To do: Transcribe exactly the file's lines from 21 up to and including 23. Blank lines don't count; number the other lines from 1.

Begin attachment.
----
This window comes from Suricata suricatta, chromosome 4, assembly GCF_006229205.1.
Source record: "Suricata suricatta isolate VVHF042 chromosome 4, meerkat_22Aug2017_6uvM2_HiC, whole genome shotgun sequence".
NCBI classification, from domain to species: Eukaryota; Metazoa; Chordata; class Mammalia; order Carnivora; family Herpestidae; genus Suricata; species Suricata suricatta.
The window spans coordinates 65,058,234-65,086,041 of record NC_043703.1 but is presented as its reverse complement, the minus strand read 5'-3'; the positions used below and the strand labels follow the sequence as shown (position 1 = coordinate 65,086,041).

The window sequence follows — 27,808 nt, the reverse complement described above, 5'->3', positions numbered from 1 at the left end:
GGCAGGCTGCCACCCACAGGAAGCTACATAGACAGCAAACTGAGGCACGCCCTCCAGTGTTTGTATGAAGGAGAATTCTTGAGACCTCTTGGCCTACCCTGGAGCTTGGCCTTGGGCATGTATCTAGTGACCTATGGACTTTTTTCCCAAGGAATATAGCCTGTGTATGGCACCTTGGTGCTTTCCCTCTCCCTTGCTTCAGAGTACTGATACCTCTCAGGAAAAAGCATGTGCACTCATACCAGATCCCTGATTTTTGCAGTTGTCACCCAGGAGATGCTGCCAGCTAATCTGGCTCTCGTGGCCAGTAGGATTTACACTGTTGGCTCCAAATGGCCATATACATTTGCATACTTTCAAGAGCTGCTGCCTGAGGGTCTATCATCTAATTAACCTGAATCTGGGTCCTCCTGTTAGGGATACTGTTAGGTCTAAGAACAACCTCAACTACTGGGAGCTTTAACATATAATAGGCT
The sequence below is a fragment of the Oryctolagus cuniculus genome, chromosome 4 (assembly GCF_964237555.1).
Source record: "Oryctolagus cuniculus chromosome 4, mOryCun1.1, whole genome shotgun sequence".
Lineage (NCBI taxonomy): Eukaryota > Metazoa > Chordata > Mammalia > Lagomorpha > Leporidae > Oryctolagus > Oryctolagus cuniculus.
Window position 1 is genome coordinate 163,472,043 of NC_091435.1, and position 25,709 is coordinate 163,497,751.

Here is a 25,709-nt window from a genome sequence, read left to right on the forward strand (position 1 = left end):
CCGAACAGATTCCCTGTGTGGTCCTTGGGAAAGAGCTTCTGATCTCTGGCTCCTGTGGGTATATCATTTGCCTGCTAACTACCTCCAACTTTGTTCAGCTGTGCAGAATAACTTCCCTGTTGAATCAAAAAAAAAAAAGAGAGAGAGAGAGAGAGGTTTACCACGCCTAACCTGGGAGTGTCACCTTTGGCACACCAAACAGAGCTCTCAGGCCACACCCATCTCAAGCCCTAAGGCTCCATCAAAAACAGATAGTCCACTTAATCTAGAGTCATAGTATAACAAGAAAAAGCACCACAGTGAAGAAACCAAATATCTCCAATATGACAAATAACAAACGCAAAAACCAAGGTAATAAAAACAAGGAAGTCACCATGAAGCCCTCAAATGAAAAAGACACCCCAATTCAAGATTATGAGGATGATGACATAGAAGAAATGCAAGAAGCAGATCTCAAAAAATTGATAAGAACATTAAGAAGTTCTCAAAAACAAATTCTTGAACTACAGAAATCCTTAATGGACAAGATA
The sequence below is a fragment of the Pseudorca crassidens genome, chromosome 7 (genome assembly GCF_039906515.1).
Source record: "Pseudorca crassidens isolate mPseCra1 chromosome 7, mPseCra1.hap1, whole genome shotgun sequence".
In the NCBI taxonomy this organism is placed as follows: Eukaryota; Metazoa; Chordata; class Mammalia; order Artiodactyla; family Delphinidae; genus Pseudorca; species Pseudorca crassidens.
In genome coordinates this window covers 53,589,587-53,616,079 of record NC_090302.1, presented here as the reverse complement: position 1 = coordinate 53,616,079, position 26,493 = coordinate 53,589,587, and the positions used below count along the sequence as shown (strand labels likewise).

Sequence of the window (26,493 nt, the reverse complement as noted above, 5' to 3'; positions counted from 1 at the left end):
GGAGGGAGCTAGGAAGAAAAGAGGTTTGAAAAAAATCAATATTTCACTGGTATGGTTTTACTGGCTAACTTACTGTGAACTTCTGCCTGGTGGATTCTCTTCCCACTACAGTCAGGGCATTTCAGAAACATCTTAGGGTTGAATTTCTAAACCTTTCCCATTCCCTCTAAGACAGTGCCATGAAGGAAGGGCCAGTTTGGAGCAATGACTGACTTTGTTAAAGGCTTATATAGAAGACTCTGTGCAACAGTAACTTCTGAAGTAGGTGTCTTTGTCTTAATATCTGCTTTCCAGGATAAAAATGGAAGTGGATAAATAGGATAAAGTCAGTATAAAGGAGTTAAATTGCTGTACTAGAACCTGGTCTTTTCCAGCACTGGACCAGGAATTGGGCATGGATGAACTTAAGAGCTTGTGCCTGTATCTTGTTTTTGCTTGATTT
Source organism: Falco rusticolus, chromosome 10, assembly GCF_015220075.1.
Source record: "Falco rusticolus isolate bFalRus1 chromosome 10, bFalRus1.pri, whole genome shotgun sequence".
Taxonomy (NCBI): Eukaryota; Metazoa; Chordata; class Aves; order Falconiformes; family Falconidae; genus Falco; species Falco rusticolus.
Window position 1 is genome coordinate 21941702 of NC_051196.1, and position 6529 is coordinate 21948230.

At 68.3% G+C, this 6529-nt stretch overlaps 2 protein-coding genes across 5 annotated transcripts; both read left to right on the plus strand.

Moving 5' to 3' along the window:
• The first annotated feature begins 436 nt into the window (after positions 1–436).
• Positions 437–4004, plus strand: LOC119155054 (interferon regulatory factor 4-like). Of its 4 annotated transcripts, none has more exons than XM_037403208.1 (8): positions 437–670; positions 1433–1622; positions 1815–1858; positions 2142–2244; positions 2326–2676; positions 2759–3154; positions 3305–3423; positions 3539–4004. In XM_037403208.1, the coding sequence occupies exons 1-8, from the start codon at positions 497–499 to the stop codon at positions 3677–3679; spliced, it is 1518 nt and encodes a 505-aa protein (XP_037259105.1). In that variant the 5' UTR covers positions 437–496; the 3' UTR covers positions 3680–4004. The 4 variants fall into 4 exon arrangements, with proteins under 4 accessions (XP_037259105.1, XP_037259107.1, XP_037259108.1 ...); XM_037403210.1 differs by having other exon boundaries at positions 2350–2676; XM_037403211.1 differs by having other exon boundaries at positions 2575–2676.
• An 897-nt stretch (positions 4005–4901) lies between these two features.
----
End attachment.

Taxonomy (NCBI): Eukaryota; Metazoa; Chordata; class Aves; order Falconiformes; family Falconidae; genus Falco; species Falco rusticolus.
Window position 1 is genome coordinate 21941702 of NC_051196.1, and position 6529 is coordinate 21948230.

At 68.3% G+C, this 6529-nt stretch overlaps 2 protein-coding genes across 5 annotated transcripts; both read left to right on the plus strand.